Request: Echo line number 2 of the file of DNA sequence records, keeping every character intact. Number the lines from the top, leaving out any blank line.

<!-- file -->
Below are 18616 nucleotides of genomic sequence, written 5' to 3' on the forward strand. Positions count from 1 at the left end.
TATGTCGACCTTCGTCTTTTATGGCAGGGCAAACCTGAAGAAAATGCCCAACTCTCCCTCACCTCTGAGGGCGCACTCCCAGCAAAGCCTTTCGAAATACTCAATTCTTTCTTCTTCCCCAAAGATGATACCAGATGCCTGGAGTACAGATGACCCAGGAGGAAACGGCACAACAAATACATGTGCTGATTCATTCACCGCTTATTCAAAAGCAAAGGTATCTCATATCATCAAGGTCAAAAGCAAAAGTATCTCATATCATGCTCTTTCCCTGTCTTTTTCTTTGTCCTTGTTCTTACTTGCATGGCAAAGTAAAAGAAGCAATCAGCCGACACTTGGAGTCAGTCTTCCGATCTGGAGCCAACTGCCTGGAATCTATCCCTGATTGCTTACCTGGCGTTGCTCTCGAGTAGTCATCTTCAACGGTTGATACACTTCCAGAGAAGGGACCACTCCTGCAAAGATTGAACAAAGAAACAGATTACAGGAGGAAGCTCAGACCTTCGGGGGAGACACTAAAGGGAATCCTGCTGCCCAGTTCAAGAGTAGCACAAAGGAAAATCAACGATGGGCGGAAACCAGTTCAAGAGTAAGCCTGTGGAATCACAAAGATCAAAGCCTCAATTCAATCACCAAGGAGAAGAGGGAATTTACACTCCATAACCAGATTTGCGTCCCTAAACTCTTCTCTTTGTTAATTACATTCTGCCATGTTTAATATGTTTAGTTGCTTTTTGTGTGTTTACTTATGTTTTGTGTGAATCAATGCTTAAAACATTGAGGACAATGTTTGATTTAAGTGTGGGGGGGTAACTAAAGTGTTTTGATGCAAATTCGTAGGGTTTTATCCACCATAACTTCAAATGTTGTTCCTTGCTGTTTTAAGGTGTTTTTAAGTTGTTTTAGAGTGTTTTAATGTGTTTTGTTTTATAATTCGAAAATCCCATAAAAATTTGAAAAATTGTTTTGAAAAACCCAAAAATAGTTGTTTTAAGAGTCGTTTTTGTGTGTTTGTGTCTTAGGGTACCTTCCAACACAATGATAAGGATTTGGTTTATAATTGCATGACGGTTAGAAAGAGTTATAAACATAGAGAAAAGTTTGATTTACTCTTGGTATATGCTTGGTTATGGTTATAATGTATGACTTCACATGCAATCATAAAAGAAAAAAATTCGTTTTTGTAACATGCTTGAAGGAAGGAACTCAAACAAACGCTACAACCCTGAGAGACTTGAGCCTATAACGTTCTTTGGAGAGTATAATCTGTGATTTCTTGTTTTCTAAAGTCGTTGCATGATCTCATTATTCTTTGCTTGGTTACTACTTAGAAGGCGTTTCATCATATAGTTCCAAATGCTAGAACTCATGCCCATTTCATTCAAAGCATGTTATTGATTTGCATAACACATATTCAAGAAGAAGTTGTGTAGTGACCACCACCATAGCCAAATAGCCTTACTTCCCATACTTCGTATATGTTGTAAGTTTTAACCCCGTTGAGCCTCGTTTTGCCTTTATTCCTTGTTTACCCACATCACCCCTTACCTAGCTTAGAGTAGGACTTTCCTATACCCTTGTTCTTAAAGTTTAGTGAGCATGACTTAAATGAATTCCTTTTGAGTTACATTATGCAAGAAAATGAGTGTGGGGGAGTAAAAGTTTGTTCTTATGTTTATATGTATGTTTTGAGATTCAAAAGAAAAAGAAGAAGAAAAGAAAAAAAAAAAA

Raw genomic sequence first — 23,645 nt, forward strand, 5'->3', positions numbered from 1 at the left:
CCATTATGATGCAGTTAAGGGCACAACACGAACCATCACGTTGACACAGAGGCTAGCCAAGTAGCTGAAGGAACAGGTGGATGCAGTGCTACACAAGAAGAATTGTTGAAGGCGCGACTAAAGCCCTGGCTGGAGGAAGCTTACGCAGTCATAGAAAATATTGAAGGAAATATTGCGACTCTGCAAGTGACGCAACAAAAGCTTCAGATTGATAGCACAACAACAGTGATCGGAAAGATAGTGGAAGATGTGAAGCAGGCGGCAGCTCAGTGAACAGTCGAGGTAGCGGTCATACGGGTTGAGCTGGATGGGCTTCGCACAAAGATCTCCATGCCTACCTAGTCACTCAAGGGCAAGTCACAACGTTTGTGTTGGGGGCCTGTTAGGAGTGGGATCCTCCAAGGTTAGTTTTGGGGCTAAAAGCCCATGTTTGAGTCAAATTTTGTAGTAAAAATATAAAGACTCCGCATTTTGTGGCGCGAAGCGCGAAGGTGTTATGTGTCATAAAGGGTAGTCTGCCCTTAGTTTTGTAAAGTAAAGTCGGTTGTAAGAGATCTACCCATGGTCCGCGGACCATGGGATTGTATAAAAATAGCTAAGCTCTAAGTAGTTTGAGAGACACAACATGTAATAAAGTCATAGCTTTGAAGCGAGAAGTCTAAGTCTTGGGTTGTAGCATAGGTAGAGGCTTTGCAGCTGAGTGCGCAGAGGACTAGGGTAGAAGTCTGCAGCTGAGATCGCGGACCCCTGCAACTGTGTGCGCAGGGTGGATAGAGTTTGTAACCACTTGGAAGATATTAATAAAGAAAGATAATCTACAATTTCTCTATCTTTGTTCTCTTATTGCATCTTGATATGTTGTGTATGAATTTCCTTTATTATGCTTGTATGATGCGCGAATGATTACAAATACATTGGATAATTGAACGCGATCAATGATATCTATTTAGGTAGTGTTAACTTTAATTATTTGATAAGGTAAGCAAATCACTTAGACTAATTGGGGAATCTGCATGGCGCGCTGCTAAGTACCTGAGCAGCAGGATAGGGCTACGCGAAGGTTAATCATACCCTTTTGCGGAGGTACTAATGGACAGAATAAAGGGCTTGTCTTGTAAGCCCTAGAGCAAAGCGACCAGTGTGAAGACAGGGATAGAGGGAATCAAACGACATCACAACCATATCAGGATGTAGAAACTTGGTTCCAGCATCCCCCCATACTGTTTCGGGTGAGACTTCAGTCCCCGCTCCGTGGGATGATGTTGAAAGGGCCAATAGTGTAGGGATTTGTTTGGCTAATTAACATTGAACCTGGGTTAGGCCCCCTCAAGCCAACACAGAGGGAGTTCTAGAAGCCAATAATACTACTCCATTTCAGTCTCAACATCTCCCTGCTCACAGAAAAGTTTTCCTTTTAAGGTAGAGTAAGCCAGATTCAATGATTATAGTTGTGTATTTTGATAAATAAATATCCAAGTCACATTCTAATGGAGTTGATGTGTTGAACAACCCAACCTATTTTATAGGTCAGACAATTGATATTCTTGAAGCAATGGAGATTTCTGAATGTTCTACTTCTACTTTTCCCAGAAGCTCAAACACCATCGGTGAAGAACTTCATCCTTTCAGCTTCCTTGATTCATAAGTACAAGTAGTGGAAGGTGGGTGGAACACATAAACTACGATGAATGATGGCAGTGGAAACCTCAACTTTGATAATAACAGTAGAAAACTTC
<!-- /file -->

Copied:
TATGTCGACCTTCGTCTTTTATGGCAGGGCAAACCTGAAGAAAATGCCCAACTCTCCCTCACCTCTGAGGGCGCACTCCCAGCAAAGCCTTTCGAAATACTCAATTCTTTCTTCTTCCCCAAAGATGATACCAGATGCCTGGAGTACAGATGACCCAGGAGGAAACGGCACAACAAATACATGTGCTGATTCATTCACCGCTTATTCAAAAGCAAAGGTATCTCATATCATCAAGGTCAAAAGCAAAAGTATCTCATATCATGCTCTTTCCCTGTCTTTTTCTTTGTCCTTGTTCTTACTTGCATGGCAAAGTAAAAGAAGCAATCAGCCGACACTTGGAGTCAGTCTTCCGATCTGGAGCCAACTGCCTGGAATCTATCCCTGATTGCTTACCTGGCGTTGCTCTCGAGTAGTCATCTTCAACGGTTGATACACTTCCAGAGAAGGGACCACTCCTGCAAAGATTGAACAAAGAAACAGATTACAGGAGGAAGCTCAGACCTTCGGGGGAGACACTAAAGGGAATCCTGCTGCCCAGTTCAAGAGTAGCACAAAGGAAAATCAACGATGGGCGGAAACCAGTTCAAGAGTAAGCCTGTGGAATCACAAAGATCAAAGCCTCAATTCAATCACCAAGGAGAAGAGGGAATTTACACTCCATAACCAGATTTGCGTCCCTAAACTCTTCTCTTTGTTAATTACATTCTGCCATGTTTAATATGTTTAGTTGCTTTTTGTGTGTTTACTTATGTTTTGTGTGAATCAATGCTTAAAACATTGAGGACAATGTTTGATTTAAGTGTGGGGGGGTAACTAAAGTGTTTTGATGCAAATTCGTAGGGTTTTATCCACCATAACTTCAAATGTTGTTCCTTGCTGTTTTAAGGTGTTTTTAAGTTGTTTTAGAGTGTTTTAATGTGTTTTGTTTTATAATTCGAAAATCCCATAAAAATTTGAAAAATTGTTTTGAAAAACCCAAAAATAGTTGTTTTAAGAGTCGTTTTTGTGTGTTTGTGTCTTAGGGTACCTTCCAACACAATGATAAGGATTTGGTTTATAATTGCATGACGGTTAGAAAGAGTTATAAACATAGAGAAAAGTTTGATTTACTCTTGGTATATGCTTGGTTATGGTTATAATGTATGACTTCACATGCAATCATAAAAGAAAAAAATTCGTTTTTGTAACATGCTTGAAGGAAGGAACTCAAACAAACGCTACAACCCTGAGAGACTTGAGCCTATAACGTTCTTTGGAGAGTATAATCTGTGATTTCTTGTTTTCTAAAGTCGTTGCATGATCTCATTATTCTTTGCTTGGTTACTACTTAGAAGGCGTTTCATCATATAGTTCCAAATGCTAGAACTCATGCCCATTTCATTCAAAGCATGTTATTGATTTGCATAACACATATTCAAGAAGAAGTTGTGTAGTGACCACCACCATAGCCAAATAGCCTTACTTCCCATACTTCGTATATGTTGTAAGTTTTAACCCCGTTGAGCCTCGTTTTGCCTTTATTCCTTGTTTACCCACATCACCCCTTACCTAGCTTAGAGTAGGACTTTCCTATACCCTTGTTCTTAAAGTTTAGTGAGCATGACTTAAATGAATTCCTTTTGAGTTACATTATGCAAGAAAATGAGTGTGGGGGAGTAAAAGTTTGTTCTTATGTTTATATGTATGTTTTGAGATTCAAAAGAAAAAGAAGAAGAAAAGAAAAAAAAAAAA